Originally published under the title Philosophy of Science, this revised volume surveys how views of science have developed and changed over time, especially since the Kuhnian revolution of the 1960s. Now updated to reflect current discussions of intelligent design and postmodern views of science, Science and Its Limits offers readers a thoughtful perspective on contemporary trends and useful advice on how to approach faith and science issues.

Del Ratzsch sets out to develop an account of science that fits well with Christian commitment. He is eminently successful.

—Alvin Plantinga, University of Notre Dame

Del Ratzsch earned a PhD in philosophy at the University of Massachusetts. He is professor of philosophy at Calvin College and author of The Philosophy of Science, as well as several other books. Much of Ratzsch's work over the last seventeen years at Calvin College has sought to relate science and religion (and more recently creation and evolution) in a way that is philosophically informed, scientifically defensible and theologically meaningful. Although Ratzsch is optimistic that design theory can avoid past mistakes in the creation-evolution controversy, he stresses that fundamental clarifying work remains to be done in this area.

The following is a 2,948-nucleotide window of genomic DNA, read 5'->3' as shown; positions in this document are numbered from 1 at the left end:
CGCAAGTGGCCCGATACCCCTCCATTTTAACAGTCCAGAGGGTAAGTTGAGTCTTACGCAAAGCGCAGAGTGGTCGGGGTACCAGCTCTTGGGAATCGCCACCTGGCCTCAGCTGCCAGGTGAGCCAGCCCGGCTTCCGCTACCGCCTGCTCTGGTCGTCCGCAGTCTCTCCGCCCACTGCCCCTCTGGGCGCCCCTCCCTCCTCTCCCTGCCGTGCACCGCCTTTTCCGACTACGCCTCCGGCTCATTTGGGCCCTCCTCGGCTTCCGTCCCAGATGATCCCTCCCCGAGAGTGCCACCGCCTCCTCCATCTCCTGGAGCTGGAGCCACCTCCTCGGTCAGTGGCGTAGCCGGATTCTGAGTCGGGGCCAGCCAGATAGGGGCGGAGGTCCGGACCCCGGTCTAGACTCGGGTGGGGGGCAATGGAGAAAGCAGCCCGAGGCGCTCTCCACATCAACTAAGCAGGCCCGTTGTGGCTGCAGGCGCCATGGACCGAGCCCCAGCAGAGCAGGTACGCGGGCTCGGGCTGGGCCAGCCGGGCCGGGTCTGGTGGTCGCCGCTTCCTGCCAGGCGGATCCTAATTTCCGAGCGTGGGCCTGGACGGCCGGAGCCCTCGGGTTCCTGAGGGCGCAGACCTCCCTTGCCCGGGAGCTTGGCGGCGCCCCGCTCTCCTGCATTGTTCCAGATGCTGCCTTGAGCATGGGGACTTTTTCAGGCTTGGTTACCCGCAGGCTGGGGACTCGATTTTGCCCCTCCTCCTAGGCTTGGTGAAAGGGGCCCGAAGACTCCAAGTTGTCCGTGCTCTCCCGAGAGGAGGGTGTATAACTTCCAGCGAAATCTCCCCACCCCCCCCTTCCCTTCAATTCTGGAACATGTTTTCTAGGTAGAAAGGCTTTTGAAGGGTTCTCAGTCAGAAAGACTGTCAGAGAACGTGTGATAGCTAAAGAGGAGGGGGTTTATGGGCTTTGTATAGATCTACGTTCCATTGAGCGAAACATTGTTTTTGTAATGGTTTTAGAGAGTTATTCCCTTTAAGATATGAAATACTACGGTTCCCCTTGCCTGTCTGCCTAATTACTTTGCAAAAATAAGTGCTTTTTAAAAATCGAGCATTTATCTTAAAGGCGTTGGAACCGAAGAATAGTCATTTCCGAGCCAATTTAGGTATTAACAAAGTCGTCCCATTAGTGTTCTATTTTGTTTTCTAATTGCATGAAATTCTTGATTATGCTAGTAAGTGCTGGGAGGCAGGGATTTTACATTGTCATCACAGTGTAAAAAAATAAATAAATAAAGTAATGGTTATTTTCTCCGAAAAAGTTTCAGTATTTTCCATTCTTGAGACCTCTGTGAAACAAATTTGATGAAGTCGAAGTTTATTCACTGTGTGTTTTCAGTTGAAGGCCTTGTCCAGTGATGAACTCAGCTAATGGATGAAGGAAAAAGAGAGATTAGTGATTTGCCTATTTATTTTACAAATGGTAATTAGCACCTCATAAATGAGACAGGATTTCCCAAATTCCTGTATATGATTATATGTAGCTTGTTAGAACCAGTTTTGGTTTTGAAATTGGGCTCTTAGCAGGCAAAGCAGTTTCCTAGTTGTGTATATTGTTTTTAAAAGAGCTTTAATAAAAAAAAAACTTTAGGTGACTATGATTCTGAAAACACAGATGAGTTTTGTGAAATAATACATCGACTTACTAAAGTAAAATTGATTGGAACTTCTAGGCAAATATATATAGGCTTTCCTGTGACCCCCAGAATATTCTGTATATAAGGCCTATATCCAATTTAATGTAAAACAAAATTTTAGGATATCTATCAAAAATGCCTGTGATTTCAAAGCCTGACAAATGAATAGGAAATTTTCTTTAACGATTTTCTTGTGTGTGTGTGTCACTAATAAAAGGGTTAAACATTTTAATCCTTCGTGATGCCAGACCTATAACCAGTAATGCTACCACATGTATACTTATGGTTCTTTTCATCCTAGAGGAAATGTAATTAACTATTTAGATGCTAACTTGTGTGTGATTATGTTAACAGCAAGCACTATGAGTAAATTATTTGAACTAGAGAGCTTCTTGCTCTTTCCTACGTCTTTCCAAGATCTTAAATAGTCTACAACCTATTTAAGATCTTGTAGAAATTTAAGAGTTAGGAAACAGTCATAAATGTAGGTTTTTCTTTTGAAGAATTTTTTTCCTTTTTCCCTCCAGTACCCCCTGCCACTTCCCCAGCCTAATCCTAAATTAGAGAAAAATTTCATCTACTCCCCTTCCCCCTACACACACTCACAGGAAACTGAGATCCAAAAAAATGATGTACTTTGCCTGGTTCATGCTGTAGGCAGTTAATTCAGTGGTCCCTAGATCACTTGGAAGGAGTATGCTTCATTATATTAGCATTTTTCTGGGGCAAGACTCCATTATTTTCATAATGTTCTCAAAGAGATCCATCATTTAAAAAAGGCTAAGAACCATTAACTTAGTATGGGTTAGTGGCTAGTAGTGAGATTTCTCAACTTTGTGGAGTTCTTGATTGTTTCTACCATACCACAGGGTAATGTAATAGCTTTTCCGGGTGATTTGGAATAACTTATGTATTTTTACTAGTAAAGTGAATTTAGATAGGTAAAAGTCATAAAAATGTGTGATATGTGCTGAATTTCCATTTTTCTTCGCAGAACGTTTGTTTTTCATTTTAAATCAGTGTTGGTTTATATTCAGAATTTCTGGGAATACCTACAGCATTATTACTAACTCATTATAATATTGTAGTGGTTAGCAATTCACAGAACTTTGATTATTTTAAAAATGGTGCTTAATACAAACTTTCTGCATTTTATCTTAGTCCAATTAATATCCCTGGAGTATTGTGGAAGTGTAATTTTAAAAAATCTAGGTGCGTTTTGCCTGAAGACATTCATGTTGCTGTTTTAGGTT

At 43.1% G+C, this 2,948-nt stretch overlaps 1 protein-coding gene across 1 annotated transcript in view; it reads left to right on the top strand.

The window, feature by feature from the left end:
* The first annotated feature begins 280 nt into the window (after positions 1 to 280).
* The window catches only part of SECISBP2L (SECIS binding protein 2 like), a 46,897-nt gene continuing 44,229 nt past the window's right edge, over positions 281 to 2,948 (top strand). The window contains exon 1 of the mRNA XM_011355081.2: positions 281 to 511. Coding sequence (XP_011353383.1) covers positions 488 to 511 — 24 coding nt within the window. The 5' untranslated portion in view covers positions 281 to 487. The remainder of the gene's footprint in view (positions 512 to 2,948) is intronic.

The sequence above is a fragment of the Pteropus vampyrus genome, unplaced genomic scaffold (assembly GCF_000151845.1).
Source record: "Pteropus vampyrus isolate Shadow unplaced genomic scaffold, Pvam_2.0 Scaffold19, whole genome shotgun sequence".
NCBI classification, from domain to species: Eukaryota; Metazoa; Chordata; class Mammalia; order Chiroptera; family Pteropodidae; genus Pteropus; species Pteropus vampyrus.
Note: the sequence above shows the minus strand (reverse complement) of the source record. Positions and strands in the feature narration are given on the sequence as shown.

C. Stephen Evans (PhD, Yale) is University Professor of Philosophy and the Humanities at Baylor University. He previously taught in the philosophy departments at Calvin College, St. Olaf College, and Wheaton College. He has published several books, including Kierkegaard: An Introduction, Natural Signs and Knowledge of God: A New Look at Theistic Arguments, God and Moral Obligation, Why Christian Faith Still Makes Sense, and Philosophy of Religion.

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    $51.99

    Collection value: $65.95
    Save $13.96 (21%)